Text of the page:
Figure 2: Kevins original design

Figure 3: Original Design drawn by Chris CarvalhoBlue: Bike attachment
Red: Pivots for free range of motion
Orange: Springs for cushioning
Green: Sliding Rod
Purple: Main housing
Yellow: Hex nut and washer


Figure 4: Original bike attachment shown on bike

Problems With the Original Design

  • Bike attachment is not universal (Fig 4)
  • Bike attachment slides up the seat post
  • Pulling force is entirely on straps holding the hitch on the bike
  • Threaded rod catches on main housing because it is not smooth
  • Rod bends due to force applied by trailer not being along the axis of the rod
  • Spring on pulling side is too weak and spring on pushing side is too strong

Design Matrix:

CATEGORY Cost Tools Aesthetics Durability Ease of use Installation Maintenance Business potential Safety Materials Total
WEIGHT 10 7 2 6 4 2 6 6 9 3
Simple brake cable 8 9 3 4 9 7 5 7 9 4 388
Hand brake 8 9 6 4 4 7 4 4 5 9 329
Brake cable with lever 5 5 3 3 9 7 1 5 8 3 276
Ball joint 3 2 7 8 5 8 7 3 7 6 283
Stiff connection 10 9 3 9 2 9 10 2 0 10 351

New Design


Figure 5: Schematic of new design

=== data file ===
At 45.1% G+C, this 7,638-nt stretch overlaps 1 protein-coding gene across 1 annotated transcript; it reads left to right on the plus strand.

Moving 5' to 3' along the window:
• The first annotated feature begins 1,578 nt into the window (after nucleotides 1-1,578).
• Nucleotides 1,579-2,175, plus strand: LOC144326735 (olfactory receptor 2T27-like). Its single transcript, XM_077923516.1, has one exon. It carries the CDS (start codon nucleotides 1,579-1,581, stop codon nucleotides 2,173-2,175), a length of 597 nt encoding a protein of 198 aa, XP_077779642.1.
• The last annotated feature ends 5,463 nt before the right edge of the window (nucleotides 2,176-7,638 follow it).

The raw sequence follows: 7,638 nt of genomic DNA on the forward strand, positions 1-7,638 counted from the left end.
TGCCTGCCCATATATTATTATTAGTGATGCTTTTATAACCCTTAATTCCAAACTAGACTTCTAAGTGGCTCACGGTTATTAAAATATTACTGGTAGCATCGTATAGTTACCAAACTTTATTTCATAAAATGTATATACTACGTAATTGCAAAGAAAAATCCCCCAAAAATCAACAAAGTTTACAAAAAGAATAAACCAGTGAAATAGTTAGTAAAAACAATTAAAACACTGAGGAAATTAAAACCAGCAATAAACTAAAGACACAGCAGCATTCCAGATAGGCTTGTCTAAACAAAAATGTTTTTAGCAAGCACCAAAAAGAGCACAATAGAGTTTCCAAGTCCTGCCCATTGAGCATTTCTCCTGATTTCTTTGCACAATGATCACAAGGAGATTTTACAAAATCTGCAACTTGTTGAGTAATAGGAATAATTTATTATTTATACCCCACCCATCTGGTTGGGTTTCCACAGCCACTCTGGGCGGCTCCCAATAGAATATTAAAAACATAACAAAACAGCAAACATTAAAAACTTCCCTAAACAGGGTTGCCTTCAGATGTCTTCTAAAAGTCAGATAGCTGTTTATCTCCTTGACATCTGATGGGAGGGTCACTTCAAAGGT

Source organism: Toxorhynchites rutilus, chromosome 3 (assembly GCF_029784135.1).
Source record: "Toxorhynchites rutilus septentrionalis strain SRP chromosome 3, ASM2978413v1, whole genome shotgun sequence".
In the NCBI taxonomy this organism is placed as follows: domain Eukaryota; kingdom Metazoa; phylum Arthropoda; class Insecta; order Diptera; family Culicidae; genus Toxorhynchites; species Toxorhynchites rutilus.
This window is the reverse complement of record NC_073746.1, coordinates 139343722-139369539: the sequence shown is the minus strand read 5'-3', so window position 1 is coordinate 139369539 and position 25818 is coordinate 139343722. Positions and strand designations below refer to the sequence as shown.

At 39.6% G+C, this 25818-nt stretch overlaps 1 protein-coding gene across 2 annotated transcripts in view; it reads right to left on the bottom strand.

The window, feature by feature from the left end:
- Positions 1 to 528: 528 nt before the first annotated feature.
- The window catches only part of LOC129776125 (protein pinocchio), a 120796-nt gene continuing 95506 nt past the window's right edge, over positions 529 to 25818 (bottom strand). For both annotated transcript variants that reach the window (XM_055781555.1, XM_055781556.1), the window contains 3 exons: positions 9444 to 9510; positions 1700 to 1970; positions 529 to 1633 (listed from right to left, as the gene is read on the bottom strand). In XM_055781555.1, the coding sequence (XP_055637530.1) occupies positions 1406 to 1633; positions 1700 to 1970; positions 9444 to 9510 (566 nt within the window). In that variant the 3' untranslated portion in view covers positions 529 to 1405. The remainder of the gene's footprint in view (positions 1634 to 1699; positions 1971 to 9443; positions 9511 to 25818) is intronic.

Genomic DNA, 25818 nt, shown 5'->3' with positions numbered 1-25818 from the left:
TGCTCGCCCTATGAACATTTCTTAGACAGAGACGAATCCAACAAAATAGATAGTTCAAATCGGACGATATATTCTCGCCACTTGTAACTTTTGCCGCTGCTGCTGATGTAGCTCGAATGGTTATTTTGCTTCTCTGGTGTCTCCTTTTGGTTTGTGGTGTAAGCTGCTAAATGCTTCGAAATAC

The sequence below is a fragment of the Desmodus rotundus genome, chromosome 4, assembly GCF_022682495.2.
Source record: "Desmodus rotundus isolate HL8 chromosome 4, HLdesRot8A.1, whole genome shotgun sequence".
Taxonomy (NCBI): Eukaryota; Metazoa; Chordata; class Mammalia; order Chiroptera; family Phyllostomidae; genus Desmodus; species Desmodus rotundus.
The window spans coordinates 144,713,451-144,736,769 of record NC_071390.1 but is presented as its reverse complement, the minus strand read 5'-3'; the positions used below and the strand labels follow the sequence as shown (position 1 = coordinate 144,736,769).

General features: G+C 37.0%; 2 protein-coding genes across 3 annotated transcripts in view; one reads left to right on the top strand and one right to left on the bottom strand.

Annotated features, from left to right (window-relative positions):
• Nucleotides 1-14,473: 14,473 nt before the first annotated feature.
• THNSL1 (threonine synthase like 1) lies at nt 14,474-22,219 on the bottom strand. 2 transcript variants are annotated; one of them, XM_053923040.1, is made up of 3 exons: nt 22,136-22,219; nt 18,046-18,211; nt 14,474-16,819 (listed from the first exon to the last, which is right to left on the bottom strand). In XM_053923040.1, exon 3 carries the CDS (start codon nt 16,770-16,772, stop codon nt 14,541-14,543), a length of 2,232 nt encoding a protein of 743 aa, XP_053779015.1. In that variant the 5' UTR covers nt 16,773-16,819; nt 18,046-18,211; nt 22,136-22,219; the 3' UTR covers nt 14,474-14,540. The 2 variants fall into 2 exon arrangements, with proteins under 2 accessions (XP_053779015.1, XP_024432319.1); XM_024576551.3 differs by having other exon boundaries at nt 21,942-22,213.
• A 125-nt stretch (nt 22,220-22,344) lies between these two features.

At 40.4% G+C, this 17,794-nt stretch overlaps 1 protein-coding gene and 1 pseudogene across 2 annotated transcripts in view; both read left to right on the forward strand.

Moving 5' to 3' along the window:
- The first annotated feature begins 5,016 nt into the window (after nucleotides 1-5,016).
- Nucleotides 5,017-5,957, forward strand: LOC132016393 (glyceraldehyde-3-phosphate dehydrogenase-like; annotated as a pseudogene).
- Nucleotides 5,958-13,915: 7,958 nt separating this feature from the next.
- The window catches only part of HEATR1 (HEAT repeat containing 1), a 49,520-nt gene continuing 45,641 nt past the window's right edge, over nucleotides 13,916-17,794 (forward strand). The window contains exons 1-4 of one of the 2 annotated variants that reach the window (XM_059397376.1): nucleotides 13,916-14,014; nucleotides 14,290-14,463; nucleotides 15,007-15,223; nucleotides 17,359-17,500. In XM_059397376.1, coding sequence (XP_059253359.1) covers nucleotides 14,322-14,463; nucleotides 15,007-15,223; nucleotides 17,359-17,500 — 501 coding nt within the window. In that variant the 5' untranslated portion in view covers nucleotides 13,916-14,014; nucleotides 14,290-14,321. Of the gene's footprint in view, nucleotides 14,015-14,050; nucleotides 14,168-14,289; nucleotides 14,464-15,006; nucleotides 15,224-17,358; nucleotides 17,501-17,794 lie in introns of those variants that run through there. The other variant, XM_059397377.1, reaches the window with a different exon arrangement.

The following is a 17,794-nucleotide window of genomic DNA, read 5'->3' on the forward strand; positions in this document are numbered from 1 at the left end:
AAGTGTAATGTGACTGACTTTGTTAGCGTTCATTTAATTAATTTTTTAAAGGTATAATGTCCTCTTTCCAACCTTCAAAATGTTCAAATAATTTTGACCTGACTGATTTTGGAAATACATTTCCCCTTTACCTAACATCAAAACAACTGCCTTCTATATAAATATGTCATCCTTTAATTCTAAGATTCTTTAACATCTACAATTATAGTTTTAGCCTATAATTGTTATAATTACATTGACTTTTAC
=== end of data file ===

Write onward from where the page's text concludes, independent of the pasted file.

Figure 6: New design (left) with exploded view (right)

Changes for New Design

  • Bigger more sturdy bike attachment that eliminates sliding along bike (Fig. 7)
  • Contact point on bike attachment at front of seat post for pulling force
  • Smooth rod with threaded end to allow the rod to slide more freely
  • Stronger spring inside main housing to reduce bouncing motion while pedaling
  • Weaker spring outside of main housing to cushion the force from trailer more

Figure 7: New bike attachment shown on bike


  • 2 in square steel tubing
  • 2 in round galvanized tubing
  • 1 in square steel tubing
  • 1/8 in steel sheet metal
  • 3/8 in steel rod
  • 1/4 in nuts and bolts
  • 3/8 in nuts and bolts
  • 3/8 in ID, 2 in OD fender washers
  • 3/8 in ID, 1.5 in OD washer
  • Springs
  • Hose clamps
  • Adhesive padding
  • Standard bike brake components

Minimum Tools Required (Other tools can be used to speed up the process)

  • Hacksaw
  • Hammer
  • Brazing Equipment
  • Ratchet set
  • Flat head Screwdriver
  • 3/8 in die
  • Vise
  • Drill

Figure 8: Hacksaw cutting (left) and brazing (right) processes

Next Steps

  • Add a braking system
  • Testing
  • Fix problems seen in testing